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Wednesday, March 21, 2018

Photo courtesy of Stacey Hamaker

Glendive community helped raise, influence trio of brothers (slideshow 2)

By Jason Stuart

Ranger-Review Staff Writer

In the best of stories, the setting is a character unto itself, helping to drive the narrative and influencing the personalities and lives of the characters who inhabit it. Be it the equal parts splendor and squalor of Victorian London in Dickens’ novels, the fire and gloom of Tolkien’s Mordor or the genteel English countryside of Jane Austen’s works, where a story takes place can be as important to the outcome of the heroes’ journey as any other factor.

Such appears to be the case in the story of three brothers who arrived as young boys in Glendive in 1941. The trio arrived from Minneapolis from a broken home, their parents having divorced. Sent to live with their maternal grandmother, Emma Wold, the boys — Robert, Bill and Dennis Hayford — were largely raised by the community at large, with individual acts of charity and kindness by community members that stayed with them all their lives. All would go on to reach impressive professional heights. All left Glendive and never lived there again once they did, but their heartfelt affection for the town that had raised them up never wavered.

“Glendive raised them. Not so much their grandmother, but the town,” said Stacey Hamaker, Robert’s daughter, who lives in Fort Worth, Texas. “All three of them have said stuff verbally over the years (about what Glendive meant to them), which just reinforces it. They didn’t have a home, but they had a hometown, and it meant a lot to them.”

All three Hayford boys worked various odd jobs around town as they grew up, with various community members taking them under their wing.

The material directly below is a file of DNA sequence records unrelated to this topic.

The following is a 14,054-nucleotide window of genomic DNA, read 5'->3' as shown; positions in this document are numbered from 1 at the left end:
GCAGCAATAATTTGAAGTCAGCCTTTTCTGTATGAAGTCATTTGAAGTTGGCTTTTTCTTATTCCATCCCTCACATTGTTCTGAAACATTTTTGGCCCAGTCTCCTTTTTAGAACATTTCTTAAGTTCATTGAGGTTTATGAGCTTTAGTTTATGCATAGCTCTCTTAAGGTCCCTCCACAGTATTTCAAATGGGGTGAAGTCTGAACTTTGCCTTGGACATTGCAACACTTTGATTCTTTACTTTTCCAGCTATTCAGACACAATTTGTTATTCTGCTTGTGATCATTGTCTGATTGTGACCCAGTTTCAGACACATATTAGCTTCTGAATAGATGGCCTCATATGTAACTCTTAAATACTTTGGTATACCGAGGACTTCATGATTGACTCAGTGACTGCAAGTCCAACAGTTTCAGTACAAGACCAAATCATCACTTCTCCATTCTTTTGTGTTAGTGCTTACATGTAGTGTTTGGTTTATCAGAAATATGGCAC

A letter Hamaker shared from Dennis written in 2008 noted how the youngest of the Hayford brothers was taken in by Frederick Dion, amongst others, who “taught me much about clothing, sales, and life” while Dennis worked at Dion’s department store. Dennis even fondly remembered a “Policeman Cavannah” in his letter, who frequently rounded him up when he would run away from home, and he had glowing things to say about how the community as a whole treated he and his brothers.

“Not once do I remember anyone making snide remarks about me or my home situation,” Dennis wrote. “Everyone that I remember was kind, and made me feel welcome.”

Hamaker said all three Hayford boys tried to emulate in their lives the kindness and compassion shown to them by the people of Glendive.

“I think each of the brothers tried to be good people in that image, because they talked over and over about the kindness of the people (of Glendive),” Hamaker said.

Hamaker’s father, Robert, spent a lot of his formative years hanging around the what is now the Dawson Community Airport. Around age 13, he started working odd jobs around the airport to save up enough money so he could take flying lessons.